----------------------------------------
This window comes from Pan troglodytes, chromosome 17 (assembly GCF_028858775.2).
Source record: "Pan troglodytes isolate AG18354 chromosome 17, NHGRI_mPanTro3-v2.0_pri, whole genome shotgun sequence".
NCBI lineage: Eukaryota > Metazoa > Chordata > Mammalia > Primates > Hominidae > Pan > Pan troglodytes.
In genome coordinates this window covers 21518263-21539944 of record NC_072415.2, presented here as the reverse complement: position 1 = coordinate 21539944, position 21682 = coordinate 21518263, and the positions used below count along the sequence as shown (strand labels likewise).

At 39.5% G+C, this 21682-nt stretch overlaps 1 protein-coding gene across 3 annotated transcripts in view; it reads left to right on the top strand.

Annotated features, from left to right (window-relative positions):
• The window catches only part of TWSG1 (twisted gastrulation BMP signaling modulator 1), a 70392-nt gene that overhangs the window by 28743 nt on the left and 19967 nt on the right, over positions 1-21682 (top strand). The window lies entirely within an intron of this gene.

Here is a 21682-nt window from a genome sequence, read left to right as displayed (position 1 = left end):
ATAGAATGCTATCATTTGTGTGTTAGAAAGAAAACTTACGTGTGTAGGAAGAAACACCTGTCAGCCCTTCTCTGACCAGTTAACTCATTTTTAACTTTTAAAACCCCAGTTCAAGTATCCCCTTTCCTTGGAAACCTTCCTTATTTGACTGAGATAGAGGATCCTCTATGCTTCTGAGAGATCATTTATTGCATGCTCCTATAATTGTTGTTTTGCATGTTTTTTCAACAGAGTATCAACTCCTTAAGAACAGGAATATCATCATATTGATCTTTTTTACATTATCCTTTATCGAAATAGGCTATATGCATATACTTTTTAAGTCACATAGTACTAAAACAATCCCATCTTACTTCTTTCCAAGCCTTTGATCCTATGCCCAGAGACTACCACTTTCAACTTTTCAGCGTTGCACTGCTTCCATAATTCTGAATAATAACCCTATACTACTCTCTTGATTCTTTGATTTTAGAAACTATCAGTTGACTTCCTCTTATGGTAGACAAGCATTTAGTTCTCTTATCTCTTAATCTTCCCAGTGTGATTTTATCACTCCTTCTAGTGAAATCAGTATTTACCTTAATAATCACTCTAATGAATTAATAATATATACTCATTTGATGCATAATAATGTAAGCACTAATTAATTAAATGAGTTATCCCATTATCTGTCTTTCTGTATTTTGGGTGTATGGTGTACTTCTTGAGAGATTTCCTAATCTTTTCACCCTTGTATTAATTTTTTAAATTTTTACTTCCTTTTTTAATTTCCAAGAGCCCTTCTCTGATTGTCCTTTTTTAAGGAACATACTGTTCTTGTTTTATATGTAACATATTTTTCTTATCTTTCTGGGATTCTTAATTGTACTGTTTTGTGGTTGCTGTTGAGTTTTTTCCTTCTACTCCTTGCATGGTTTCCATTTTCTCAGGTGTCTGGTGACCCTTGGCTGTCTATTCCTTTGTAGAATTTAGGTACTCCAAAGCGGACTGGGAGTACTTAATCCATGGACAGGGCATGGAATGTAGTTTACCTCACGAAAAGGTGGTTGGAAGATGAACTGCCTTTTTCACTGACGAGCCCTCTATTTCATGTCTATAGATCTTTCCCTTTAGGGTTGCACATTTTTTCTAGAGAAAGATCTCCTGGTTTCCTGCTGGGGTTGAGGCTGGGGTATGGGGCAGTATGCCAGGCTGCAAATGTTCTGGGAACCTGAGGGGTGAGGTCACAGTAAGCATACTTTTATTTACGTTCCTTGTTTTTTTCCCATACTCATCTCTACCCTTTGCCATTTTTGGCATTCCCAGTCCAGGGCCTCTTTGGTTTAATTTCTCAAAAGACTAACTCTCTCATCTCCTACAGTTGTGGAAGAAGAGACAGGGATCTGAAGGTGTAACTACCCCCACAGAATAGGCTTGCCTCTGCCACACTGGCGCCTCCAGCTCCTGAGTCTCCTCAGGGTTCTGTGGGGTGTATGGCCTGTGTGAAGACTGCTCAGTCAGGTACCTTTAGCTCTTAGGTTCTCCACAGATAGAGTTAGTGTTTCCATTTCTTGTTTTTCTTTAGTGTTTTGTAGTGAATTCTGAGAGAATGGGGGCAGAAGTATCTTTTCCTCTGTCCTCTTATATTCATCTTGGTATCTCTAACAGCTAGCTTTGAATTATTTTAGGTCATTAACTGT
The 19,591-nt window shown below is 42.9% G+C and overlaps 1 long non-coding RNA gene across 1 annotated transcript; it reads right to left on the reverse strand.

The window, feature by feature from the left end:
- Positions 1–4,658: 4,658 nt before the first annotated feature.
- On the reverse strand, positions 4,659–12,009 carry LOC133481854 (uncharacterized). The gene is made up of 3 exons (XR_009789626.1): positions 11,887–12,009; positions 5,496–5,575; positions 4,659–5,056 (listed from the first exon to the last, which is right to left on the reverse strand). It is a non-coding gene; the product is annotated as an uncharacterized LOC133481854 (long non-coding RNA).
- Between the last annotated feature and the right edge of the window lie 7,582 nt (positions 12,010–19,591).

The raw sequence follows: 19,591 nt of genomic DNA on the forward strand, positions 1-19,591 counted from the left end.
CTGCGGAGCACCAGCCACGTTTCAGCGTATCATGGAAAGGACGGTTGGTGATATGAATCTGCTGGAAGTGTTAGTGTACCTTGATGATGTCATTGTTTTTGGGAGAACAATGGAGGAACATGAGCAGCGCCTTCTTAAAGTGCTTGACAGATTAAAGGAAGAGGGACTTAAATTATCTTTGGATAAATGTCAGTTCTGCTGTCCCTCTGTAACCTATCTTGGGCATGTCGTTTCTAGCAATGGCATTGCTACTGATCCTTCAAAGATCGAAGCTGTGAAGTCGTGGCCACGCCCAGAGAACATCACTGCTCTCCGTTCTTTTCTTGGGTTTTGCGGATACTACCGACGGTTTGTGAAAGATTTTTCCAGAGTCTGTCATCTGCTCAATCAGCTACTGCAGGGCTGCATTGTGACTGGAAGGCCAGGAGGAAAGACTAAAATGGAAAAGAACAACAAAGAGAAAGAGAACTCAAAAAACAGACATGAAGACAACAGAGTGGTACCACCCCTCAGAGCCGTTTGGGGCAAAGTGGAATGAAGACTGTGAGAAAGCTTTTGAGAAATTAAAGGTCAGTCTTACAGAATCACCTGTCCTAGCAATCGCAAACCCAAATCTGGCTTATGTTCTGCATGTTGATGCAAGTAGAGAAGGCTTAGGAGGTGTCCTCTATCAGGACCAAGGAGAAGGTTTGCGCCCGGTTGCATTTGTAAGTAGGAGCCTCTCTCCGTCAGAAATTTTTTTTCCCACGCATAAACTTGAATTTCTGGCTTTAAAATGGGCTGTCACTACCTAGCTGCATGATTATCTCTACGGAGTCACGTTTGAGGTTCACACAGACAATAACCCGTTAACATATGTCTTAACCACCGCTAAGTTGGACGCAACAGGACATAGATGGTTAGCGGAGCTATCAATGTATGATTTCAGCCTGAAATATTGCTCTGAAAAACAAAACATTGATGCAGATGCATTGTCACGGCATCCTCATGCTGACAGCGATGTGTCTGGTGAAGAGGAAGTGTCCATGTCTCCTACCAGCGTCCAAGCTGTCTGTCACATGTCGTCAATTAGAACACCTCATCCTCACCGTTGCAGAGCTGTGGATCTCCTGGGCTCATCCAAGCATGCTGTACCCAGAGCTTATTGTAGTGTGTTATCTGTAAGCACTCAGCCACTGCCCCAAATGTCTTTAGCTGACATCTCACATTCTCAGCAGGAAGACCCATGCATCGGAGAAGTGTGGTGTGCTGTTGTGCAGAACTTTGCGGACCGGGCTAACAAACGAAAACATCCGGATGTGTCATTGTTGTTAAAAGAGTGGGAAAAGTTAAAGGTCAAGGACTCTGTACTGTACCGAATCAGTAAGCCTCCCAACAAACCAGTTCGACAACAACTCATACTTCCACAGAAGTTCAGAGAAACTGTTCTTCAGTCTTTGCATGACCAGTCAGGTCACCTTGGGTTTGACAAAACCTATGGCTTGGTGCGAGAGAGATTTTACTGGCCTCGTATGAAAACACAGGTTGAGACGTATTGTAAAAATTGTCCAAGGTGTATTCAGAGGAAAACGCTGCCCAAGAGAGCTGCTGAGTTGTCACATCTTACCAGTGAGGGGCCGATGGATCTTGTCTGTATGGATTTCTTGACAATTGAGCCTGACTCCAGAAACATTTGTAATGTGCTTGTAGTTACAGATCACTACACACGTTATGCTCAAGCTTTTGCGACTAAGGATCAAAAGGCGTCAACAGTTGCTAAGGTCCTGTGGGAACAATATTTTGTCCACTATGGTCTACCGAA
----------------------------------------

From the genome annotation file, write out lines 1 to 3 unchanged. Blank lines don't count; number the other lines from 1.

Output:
This window comes from Pan troglodytes, chromosome 17 (assembly GCF_028858775.2).
Source record: "Pan troglodytes isolate AG18354 chromosome 17, NHGRI_mPanTro3-v2.0_pri, whole genome shotgun sequence".
NCBI lineage: Eukaryota > Metazoa > Chordata > Mammalia > Primates > Hominidae > Pan > Pan troglodytes.